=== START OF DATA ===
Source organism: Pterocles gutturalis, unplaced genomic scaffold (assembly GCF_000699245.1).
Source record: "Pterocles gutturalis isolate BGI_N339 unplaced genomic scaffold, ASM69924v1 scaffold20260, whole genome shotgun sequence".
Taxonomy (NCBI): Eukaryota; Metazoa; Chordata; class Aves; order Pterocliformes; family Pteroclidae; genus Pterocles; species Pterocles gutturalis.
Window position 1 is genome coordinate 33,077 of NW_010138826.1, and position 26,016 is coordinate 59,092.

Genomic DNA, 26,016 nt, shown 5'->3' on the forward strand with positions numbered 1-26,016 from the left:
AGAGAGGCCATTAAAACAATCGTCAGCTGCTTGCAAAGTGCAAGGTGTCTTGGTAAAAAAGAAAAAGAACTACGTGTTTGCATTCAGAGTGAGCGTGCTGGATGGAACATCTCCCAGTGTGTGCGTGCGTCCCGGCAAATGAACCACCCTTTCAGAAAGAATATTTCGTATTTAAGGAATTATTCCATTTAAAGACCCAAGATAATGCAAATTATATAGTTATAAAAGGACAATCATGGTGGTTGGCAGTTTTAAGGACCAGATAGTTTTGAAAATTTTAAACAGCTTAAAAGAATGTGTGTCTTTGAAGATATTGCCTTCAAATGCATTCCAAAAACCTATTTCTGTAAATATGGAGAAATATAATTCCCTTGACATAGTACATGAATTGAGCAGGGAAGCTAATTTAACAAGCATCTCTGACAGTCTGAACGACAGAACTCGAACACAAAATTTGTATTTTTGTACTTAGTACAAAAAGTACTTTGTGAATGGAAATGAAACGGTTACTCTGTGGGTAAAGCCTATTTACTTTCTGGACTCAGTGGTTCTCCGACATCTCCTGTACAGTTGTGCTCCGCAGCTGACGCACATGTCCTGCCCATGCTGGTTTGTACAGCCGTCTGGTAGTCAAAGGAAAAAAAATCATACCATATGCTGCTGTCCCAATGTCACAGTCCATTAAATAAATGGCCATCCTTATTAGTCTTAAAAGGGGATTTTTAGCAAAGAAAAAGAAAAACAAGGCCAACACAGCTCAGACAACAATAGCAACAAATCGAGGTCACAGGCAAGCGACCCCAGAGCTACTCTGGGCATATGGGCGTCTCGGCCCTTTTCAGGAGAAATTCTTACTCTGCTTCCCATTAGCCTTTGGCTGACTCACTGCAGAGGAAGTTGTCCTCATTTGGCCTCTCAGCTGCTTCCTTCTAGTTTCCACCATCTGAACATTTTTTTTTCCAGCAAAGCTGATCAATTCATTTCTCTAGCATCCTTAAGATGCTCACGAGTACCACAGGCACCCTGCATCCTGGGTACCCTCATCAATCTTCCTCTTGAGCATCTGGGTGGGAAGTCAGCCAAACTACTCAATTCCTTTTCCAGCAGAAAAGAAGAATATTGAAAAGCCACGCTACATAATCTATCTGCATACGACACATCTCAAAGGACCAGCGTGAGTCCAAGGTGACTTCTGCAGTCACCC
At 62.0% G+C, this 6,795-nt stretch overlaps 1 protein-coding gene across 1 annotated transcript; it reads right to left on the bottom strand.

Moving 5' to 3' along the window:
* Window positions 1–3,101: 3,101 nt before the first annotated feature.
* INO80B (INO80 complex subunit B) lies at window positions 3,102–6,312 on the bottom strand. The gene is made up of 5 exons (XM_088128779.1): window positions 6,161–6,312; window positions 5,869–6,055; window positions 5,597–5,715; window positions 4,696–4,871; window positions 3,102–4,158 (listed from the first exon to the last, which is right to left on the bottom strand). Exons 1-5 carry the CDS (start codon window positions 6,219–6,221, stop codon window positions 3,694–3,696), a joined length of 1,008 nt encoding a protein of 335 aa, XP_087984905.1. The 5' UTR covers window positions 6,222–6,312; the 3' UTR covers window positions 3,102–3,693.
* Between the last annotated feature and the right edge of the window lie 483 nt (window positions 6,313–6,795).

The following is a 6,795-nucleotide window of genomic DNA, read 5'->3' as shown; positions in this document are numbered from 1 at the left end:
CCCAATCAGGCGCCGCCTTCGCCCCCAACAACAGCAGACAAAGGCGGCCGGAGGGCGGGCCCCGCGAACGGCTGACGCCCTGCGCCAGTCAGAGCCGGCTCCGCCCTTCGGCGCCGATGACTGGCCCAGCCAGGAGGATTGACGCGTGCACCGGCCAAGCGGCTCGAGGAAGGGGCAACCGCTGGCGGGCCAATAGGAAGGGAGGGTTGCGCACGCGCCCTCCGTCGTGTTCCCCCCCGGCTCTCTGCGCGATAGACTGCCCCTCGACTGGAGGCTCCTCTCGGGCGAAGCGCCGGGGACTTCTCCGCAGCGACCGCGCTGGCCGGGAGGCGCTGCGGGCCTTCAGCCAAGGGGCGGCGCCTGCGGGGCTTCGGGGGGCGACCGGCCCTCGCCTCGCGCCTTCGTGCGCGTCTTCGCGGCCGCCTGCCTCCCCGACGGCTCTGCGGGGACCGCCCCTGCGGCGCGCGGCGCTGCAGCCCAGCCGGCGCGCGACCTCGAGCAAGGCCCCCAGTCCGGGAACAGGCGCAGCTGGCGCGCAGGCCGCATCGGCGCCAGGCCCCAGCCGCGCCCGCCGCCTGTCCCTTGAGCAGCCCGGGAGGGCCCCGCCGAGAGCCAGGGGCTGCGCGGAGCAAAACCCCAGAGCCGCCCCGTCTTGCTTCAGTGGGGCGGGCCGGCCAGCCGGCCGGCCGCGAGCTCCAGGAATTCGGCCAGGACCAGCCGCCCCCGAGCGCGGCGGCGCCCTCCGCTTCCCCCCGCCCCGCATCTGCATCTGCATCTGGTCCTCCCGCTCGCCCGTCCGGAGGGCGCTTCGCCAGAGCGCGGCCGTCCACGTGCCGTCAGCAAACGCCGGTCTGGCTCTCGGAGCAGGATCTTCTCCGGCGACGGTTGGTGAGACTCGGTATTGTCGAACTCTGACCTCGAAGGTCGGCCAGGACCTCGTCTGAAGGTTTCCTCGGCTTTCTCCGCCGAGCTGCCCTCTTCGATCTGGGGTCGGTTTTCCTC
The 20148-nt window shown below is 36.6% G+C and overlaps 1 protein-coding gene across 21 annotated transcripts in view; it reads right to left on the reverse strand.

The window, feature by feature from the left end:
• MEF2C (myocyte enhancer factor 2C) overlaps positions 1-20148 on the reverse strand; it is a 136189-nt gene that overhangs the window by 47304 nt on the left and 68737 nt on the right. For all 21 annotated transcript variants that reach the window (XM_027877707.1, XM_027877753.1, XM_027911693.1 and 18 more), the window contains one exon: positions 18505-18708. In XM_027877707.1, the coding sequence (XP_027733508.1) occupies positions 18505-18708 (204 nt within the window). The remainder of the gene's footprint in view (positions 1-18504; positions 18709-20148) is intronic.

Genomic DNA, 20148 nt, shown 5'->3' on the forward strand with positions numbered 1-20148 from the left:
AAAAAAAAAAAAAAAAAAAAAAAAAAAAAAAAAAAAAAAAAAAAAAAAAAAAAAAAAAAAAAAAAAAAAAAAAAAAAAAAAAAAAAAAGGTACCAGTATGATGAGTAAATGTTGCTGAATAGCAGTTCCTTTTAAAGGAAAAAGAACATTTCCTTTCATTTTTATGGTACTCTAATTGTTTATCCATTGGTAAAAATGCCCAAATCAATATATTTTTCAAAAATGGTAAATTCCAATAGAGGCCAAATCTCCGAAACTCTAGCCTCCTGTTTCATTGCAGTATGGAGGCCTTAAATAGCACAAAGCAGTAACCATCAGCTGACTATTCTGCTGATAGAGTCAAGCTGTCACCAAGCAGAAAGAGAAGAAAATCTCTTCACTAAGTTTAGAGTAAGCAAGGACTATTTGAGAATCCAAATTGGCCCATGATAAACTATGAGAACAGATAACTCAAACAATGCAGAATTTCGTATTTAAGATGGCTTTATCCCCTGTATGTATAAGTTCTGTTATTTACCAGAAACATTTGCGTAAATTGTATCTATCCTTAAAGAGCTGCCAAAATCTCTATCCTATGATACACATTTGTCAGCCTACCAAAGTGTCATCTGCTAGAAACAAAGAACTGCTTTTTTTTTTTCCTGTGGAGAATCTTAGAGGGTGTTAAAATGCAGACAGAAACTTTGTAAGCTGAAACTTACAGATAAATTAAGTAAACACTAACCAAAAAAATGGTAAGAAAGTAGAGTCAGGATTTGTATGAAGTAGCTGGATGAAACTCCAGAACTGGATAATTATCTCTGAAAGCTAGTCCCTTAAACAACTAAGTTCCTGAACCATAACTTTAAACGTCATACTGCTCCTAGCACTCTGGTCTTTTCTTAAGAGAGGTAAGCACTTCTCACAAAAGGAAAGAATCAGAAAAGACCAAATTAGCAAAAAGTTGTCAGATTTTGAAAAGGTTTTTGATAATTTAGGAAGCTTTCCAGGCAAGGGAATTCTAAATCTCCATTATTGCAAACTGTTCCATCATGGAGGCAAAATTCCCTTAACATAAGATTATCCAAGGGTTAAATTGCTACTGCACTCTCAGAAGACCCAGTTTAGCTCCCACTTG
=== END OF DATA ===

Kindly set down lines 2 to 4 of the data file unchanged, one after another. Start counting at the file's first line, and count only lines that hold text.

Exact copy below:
Source record: "Pterocles gutturalis isolate BGI_N339 unplaced genomic scaffold, ASM69924v1 scaffold20260, whole genome shotgun sequence".
Taxonomy (NCBI): Eukaryota; Metazoa; Chordata; class Aves; order Pterocliformes; family Pteroclidae; genus Pterocles; species Pterocles gutturalis.
Window position 1 is genome coordinate 33,077 of NW_010138826.1, and position 26,016 is coordinate 59,092.